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Unformatted text preview: , (5) 1. The quotation below is taken from an article in the New York Times of April 18, 2006: g ,
In the EmerggncyRoom, Seat Belts Matter, Too or people who survive car ten, a coauthor of the study and the
wrecks, those who weren’t wearing ' chairman of emergency medicine
‘seat beltsvar'e three times .as likely at the Medical College of Wiscon to die in an emergency room as ‘ sin. The research was led by Shane
those who were, researchers say. Allen, a student there. The findings, which appear in the The study also found that victims
current issue of Academic Emer— not wearing seat belts were more
gency Medicine,"are based on a re likely to suffer moderate to severe
view of what happened to more injuries to the head, face, chest and
"than 23,000 people in car wrecks in spine. Wisconsin in 2002. Those patients also cost about 25
Emergency room doctors treat— percent more to treat in the ER,
ing the victims routinEIyAwant to but the expenses did not stop there. know if a patient was Wearing a Patients who had not worn seat
seat belt, 50 they know What kind 0f belts were more than twice as like
mjuries to 100k for 1y to need hospitalization as those . ‘iIf You’re n0t Wearing a seat belt. who had. Only about a'fifth were
that’s an important Piece Of infor‘ discharged from the emergency Imatlon,” said Dr. Stephen Hargar' room, the study found. _  I True or false, and explain. From the study (at least as described in the above quotation),
it would be correct to conclude that almost all of the 25% higher costs incurred in the E. R. could have been avoided had the drivers (or passengers) treated there been wearing seat belts at the time of the accident. Wife» 5 l . ,r. ,,
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uw : if (i) (10) 2. In California in 2004, there were about 75,000 companies engaged in retail trade. About / 67,000 of these had fewer than twenty employees. The table below shows the distribution
/ of the size (as measured by number of employees) of such companies. Number of employees Percent Firms with no employees 14 Firms with 1 to 4 employees 51 Firms with 5 to 9 employees 22 Firms with 10 to 19 employees 13 (a) Use the information in the table to draw a histogram for the distribution of the size of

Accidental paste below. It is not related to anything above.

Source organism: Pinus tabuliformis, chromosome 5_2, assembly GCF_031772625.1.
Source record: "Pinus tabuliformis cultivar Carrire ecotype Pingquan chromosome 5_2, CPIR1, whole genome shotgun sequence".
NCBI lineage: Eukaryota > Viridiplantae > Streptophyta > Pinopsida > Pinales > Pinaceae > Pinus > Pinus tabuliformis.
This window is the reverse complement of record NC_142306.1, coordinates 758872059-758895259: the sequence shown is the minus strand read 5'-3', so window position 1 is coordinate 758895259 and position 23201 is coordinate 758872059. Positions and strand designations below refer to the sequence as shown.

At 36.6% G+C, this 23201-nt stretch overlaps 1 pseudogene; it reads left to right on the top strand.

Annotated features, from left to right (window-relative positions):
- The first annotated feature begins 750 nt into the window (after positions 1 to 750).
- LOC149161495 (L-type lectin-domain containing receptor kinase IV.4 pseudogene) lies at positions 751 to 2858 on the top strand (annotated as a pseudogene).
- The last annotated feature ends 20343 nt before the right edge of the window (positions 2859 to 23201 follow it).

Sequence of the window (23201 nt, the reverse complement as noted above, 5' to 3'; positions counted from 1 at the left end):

the companies. Please mark the horizontal and vertical axes carefully. Label the axes. (Remember to show your calculations.) Note: Crew)in ‘l/‘(IMJ‘J/
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(b) In 2004,;1w companies (in retail trade in California) had either 9 or 10
employees? a o r .p F. '
(a W i W “ 5'77 /o °“ “0”” (c) What assumption did you make in arriving at your answer in part (b)? r
. 2” ~ .. 13cm W. "'  r or" am Tye}, rfiianrf’ d LAM?” W" " H; ' b H 'W 5‘: ‘c a grout? f (Note: The information in the table is based on data available at:
http://www.census.gov/epcd/susb/2004/ca/CA44.HTM ) For the men and women age 18 to 24 in the HANESZ study: men: average height = 69.6 inches,
women: average height = 64.3 inches, Both histograms followed the normal curve. Fill in the blank below: The 15th percentile of height for the men is the
women. Q2 SD = 2.8 inches
SD = 2.6 inches / th percentile of height for the /,/l10) 4. (a) Find the correlation coefﬁcient between X and y for the data set below. Show your / calculations. ’ W W W ,3!” )7
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71 W , a v r 5 (b) True or false, and explain: For the data above, the point (13, 18) will line on the
regression line for predicting y from x. ﬂ/M, Pail/Hi wt” Om iii/155"?” n f r a v’
/ )y/A 47y fife/{24' fl Vv / (I; (5) 5. The scatter diagram below shows some hypothetical data. 15 XXXXXXXX XXXXXXXXX
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O (a) For this data, what is the slope of the regression line for predicting y from x? Your
answer can be an estimate, but give the reasoning you used to arrive at the estimate. ’ 3l‘~' V34 ‘9‘“ jag la a ’ \ﬂm ac @ c x v’ C) D c » j/lu? {at 11/ g  ~ ,w wmmr‘mm’rkgkn, ax
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v t, , a, r 0 (b) For the same data, ﬁll in the blank below with a number: \ ‘1 G \
r.m.s. error of the regression methdlilx= (P 5}) g x r.1‘n.s. error of the baseline method (Both methods are being used to predict y from x.) Again, your answer can be an estimate, but give the reasoning.
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l 1/ ’ I, I O a l a g / (10) 6. A study involves 2500 men age 18 to 24 enrolled in a ﬁtness program. Some descriptive
statistics from the study are shown below:
height: average = 70.5 inches, SD = 3.0 inches
weight: average = 165 pounds, SD = 30 pounds Correlation = 0.55
The scatter diagram is football shaped. The investigators used the regression method to estimate weight from height for each of these men, and then divided the men into two groups according to how well the regression
method estimated their weight: (i) those for whom the regression method was off by 10 pounds or less.
(ii) those for whom the regression method was off by more than 10 pounds. (a) One man in the study was 6 feet tall and weighed 180 pounds. Which group does he belong to: (i) or (ii)? / »
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 Linear Regression, Regression Analysis, seat belts, regression method, Seat Belts Matter

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